Real Estate Lawyer
Owning and being involved in real estate, even if it is just your primary residence, can be a very exciting and rewarding endeavor. However, issues can arise. Don’t go it alone. Get help from a skilled and experienced Delaware Real Estate Lawyer.
Delaware real estate law is very complicated and attempting to navigate through the legal system on your own can end up going wrong and you may be in a worse predicament at the end of it all.
Many Delaware residents, as well as those residing in other states but owning property in Delaware, take a tremendous amount of pride in their homes, 2nd homes, vacation homes, and rental properties. Make sure you do it right.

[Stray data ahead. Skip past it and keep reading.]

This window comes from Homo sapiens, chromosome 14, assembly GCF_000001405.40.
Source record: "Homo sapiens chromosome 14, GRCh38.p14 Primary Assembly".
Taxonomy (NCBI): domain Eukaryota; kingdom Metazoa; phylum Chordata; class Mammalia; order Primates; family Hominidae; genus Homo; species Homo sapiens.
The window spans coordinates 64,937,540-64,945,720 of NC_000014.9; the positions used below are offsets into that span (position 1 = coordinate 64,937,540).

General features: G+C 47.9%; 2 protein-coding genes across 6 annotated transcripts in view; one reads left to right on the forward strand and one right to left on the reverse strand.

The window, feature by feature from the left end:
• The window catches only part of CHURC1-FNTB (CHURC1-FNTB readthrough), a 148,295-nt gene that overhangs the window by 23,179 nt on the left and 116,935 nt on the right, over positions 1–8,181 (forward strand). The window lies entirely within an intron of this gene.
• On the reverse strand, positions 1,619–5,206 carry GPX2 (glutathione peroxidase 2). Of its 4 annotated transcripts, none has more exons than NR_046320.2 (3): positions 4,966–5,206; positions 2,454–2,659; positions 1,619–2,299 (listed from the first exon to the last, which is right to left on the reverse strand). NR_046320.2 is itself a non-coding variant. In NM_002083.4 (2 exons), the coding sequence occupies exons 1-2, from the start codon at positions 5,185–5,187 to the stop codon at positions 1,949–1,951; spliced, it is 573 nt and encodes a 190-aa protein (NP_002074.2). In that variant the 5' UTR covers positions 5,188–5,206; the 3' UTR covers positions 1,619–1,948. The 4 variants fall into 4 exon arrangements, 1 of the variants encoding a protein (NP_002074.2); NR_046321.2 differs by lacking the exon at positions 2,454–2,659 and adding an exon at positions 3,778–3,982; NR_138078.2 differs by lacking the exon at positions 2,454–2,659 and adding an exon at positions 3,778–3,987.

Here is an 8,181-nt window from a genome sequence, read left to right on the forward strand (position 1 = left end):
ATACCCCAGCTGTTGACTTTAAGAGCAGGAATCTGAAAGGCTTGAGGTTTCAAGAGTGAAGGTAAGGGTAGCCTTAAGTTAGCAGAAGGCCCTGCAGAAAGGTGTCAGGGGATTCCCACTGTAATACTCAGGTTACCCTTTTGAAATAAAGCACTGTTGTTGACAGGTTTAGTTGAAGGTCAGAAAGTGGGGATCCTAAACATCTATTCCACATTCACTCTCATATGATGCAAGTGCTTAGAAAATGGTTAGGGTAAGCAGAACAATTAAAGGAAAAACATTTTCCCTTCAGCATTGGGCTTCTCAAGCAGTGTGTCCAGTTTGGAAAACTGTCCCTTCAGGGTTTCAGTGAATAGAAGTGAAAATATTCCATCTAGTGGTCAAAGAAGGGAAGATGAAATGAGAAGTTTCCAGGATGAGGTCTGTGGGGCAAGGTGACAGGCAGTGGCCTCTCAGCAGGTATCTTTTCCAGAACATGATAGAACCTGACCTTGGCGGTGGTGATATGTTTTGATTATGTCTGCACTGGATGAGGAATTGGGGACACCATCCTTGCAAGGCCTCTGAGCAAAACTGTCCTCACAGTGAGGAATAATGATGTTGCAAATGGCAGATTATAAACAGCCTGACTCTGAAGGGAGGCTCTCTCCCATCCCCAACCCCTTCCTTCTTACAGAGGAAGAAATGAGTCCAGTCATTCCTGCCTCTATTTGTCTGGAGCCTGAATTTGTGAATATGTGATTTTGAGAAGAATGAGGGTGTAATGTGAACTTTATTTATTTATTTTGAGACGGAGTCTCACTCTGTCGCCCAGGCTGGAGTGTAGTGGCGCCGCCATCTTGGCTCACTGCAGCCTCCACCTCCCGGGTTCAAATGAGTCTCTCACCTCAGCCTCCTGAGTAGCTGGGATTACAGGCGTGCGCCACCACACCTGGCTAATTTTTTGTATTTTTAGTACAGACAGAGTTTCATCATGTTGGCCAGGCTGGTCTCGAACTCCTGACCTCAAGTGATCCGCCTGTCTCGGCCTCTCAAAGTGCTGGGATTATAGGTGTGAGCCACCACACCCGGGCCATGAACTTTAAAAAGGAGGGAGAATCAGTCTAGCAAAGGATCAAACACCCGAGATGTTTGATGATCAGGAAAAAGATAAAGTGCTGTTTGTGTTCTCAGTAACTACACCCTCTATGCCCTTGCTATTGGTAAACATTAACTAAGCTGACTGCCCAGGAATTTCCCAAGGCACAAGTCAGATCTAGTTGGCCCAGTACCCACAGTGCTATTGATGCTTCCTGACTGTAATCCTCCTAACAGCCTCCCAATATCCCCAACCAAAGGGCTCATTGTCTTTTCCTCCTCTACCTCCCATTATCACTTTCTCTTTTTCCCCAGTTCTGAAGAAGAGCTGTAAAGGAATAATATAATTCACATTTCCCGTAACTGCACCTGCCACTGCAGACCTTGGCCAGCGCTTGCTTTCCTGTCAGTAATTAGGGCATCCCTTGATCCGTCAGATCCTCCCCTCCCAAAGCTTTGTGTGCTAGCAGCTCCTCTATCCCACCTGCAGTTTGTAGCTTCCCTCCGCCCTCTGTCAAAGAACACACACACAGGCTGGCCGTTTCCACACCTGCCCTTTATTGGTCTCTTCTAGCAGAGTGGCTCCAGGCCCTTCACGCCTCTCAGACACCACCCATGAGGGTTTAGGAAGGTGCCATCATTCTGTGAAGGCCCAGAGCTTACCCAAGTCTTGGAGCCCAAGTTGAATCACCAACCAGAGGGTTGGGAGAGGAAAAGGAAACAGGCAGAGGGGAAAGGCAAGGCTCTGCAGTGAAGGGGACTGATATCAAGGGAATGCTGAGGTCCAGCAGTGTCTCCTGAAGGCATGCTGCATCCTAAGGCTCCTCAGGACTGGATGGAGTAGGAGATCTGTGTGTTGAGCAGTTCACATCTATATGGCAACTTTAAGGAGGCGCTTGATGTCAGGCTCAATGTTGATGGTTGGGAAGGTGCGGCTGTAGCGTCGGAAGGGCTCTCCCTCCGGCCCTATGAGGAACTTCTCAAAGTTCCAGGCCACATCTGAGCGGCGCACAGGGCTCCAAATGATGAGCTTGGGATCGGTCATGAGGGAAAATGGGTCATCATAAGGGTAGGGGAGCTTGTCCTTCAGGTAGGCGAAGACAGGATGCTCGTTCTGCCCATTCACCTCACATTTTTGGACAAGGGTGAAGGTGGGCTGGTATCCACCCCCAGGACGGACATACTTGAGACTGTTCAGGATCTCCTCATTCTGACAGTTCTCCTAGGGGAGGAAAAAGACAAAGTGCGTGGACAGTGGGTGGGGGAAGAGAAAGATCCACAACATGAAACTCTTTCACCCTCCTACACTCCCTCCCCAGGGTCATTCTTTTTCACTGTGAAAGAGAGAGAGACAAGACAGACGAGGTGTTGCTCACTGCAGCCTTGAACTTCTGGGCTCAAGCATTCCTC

Types of Real Estate Issues in Delaware
At the Law Offices of Murray, Phillips & Gay, our attorneys have many years of experience handling real estate issues such as:
- Estate administration involving real property
- For sale by owner (FSBO) representation
- Purchase agreements
- Real estate document preparation
- Real estate issues related to divorce
- Real estate settlements
Contact a Real Estate Lawyer
215 East Market St.
Georgetown, DE 19947
23B NW Front St.
Milford, DE 19963
1109B Middleford Rd
Seaford, DE 19973
Our Seaford Office is a satellite office and is open by appointment only
No Drop-offs or Payments
3 Important Real Estate Documents
Three important documents are all recorded at the Recorder of Deeds and identify you as the owner and the nature of your ownership. Learn more about the 3 Most Important Real Estate Documents in Real Estate School 102.